First and foremost, R.I.P. to Young Dolph.
This newsletter marks the latest installment of Irregular Vegetables, a (semi-) weekly series of CABBAGES emails where I share links to recent writings from other hip-hop/rap/cannabis journos and critics, squeezing in my own work as I see fit. These 420-friendly editions hit inboxes on Thursdays. Enjoy this week’s reads and keep scrolling for another edition of Crudites, a feature where I recommend three recent singles/videos from hip-hop artists you may not be familiar with yet.
RZA has spent substantial time in recent years preserving the rich history that Wu-Tang created. The producer/rapper has diversified his career to work in TV and film, and he’s used those as vehicles to help tell the Wu-Tang Clan’s story. In 2019 he worked with journalist and filmmaker Sacha Jenkins to release 'Wu-Tang Clan: Of Mics and Men,' a Showtime docuseries that told the story of the group’s career. This year saw the second season of 'Wu-Tang: An American Saga,' a Hulu series that takes the approach of a television drama to narrate the crew’s rise... RZA’s approach is shrewd, not only in terms of business, but in terms of retaining ownership of a narrative: Black people’s contributions are often lost or mischaracterized by white historians who are either invested in stealing those stories for themselves, or have so little involvement in the cultures themselves that despite good intentions, they’re not the right ones to retell them. (Read more at Mic)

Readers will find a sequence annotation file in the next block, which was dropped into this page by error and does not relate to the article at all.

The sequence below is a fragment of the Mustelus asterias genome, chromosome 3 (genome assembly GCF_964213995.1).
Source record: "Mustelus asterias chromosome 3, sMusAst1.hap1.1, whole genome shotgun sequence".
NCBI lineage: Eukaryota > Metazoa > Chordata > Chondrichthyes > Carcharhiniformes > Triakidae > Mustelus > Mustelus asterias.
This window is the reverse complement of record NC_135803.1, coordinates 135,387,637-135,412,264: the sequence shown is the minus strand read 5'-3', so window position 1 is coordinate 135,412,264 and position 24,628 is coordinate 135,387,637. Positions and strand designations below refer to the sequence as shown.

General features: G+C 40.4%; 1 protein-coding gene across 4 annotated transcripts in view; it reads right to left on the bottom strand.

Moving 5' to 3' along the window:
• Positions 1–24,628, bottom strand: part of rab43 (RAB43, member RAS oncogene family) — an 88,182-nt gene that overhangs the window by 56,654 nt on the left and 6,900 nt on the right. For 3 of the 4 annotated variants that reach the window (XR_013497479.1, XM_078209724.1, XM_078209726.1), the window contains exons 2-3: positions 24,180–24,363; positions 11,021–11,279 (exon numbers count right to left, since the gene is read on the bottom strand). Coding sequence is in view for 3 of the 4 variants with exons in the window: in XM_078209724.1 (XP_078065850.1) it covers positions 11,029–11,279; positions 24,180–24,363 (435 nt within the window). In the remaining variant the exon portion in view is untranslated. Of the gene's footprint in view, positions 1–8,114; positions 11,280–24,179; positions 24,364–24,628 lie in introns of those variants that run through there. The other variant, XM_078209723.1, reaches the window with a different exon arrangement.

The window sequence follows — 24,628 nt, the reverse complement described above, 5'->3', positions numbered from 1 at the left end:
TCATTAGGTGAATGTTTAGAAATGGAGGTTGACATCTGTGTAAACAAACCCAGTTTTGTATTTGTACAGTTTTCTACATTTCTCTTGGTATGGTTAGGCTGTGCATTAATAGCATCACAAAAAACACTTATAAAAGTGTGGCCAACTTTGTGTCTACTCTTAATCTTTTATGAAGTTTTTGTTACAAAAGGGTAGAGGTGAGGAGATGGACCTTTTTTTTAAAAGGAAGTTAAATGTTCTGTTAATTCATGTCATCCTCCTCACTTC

Now, Bullrider is gearing up to launch its very first flagship store. Located in Brampton, Ontario (67 Selby Rd), the shop is an immaculate vibe, featuring steel armature sculptures and trippy murals by Toronto graffiti artist Kwest, who’s also done the artwork for Drake’s studios throughout the years. Besides the fresh aesthetic, it offers fresh flower too. Its industrial site will eventually allow it to operate as one of Ontario’s only farm-gate cannabis stores, selling Bullrider—along with other high-end strains, like Wedding Cake—directly to the consumer from the spot where it’s made. It’ll also be the first retail store in the country with an in-house hash lab. “We can do really cool shit there that nobody else can do,” 40 says. (Read more at Complex)
It took courage to release something like Black on Both Sides in 1999. Rap wasn’t as open-minded as it is now; for Mos to incorporate singing was still seen as peculiar. This was long before artists like Kid Cudi and Drake made singing rappers ubiquitous in the mainstream marketplace. He wasn’t the first to do this, though: Lauryn Hill did so on her 1998 opus, 'The Miseducation of Lauryn Hill,' but she was an equally adept vocalist who held her own in R&B... Because hip-hop was still hyper-masculine, there was a false notion that Mos was perhaps too soft to be considered a serious MC. Where others rapped about drugs and violence, he showed us it was cool to be regular, that you could unpack life without the facade. It was fine to have a song about romantic love near one about the global water crisis. It was also fine to not have shit figured out. (Read more at The Liner Notes)